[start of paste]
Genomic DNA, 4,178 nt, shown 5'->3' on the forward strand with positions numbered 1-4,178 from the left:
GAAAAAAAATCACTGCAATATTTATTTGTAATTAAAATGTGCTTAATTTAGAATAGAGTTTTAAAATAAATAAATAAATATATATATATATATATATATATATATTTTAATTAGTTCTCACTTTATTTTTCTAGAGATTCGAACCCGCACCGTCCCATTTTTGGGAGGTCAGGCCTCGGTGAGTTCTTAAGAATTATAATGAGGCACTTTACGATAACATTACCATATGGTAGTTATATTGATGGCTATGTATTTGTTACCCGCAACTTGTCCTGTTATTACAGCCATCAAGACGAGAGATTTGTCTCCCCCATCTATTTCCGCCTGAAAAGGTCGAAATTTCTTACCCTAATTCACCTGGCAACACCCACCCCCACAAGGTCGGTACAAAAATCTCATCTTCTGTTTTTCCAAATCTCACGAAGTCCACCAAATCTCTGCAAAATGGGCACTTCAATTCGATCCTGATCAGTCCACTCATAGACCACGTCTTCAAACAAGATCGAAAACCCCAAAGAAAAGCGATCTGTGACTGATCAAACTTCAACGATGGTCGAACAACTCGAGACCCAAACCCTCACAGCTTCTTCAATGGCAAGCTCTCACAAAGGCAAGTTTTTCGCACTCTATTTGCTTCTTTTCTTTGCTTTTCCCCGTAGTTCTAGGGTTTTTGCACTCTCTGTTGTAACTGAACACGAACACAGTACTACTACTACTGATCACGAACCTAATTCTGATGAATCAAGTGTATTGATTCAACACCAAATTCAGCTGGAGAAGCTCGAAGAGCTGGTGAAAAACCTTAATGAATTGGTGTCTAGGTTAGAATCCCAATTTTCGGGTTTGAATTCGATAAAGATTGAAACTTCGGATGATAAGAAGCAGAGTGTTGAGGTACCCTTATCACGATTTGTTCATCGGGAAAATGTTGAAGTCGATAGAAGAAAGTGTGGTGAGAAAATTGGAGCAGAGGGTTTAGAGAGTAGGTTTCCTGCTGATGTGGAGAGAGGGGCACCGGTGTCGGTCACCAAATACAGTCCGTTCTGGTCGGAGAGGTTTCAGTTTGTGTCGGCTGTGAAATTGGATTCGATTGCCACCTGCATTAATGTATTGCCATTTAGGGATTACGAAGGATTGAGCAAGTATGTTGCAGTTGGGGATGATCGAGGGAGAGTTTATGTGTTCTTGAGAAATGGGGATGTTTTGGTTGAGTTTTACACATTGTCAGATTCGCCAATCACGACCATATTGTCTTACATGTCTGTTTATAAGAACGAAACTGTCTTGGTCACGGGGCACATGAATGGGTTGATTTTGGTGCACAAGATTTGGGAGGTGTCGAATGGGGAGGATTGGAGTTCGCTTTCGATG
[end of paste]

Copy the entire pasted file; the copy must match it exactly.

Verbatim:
Genomic DNA, 4,178 nt, shown 5'->3' on the forward strand with positions numbered 1-4,178 from the left:
GAAAAAAAATCACTGCAATATTTATTTGTAATTAAAATGTGCTTAATTTAGAATAGAGTTTTAAAATAAATAAATAAATATATATATATATATATATATATATATTTTAATTAGTTCTCACTTTATTTTTCTAGAGATTCGAACCCGCACCGTCCCATTTTTGGGAGGTCAGGCCTCGGTGAGTTCTTAAGAATTATAATGAGGCACTTTACGATAACATTACCATATGGTAGTTATATTGATGGCTATGTATTTGTTACCCGCAACTTGTCCTGTTATTACAGCCATCAAGACGAGAGATTTGTCTCCCCCATCTATTTCCGCCTGAAAAGGTCGAAATTTCTTACCCTAATTCACCTGGCAACACCCACCCCCACAAGGTCGGTACAAAAATCTCATCTTCTGTTTTTCCAAATCTCACGAAGTCCACCAAATCTCTGCAAAATGGGCACTTCAATTCGATCCTGATCAGTCCACTCATAGACCACGTCTTCAAACAAGATCGAAAACCCCAAAGAAAAGCGATCTGTGACTGATCAAACTTCAACGATGGTCGAACAACTCGAGACCCAAACCCTCACAGCTTCTTCAATGGCAAGCTCTCACAAAGGCAAGTTTTTCGCACTCTATTTGCTTCTTTTCTTTGCTTTTCCCCGTAGTTCTAGGGTTTTTGCACTCTCTGTTGTAACTGAACACGAACACAGTACTACTACTACTGATCACGAACCTAATTCTGATGAATCAAGTGTATTGATTCAACACCAAATTCAGCTGGAGAAGCTCGAAGAGCTGGTGAAAAACCTTAATGAATTGGTGTCTAGGTTAGAATCCCAATTTTCGGGTTTGAATTCGATAAAGATTGAAACTTCGGATGATAAGAAGCAGAGTGTTGAGGTACCCTTATCACGATTTGTTCATCGGGAAAATGTTGAAGTCGATAGAAGAAAGTGTGGTGAGAAAATTGGAGCAGAGGGTTTAGAGAGTAGGTTTCCTGCTGATGTGGAGAGAGGGGCACCGGTGTCGGTCACCAAATACAGTCCGTTCTGGTCGGAGAGGTTTCAGTTTGTGTCGGCTGTGAAATTGGATTCGATTGCCACCTGCATTAATGTATTGCCATTTAGGGATTACGAAGGATTGAGCAAGTATGTTGCAGTTGGGGATGATCGAGGGAGAGTTTATGTGTTCTTGAGAAATGGGGATGTTTTGGTTGAGTTTTACACATTGTCAGATTCGCCAATCACGACCATATTGTCTTACATGTCTGTTTATAAGAACGAAACTGTCTTGGTCACGGGGCACATGAATGGGTTGATTTTGGTGCACAAGATTTGGGAGGTGTCGAATGGGGAGGATTGGAGTTCGCTTTCGATG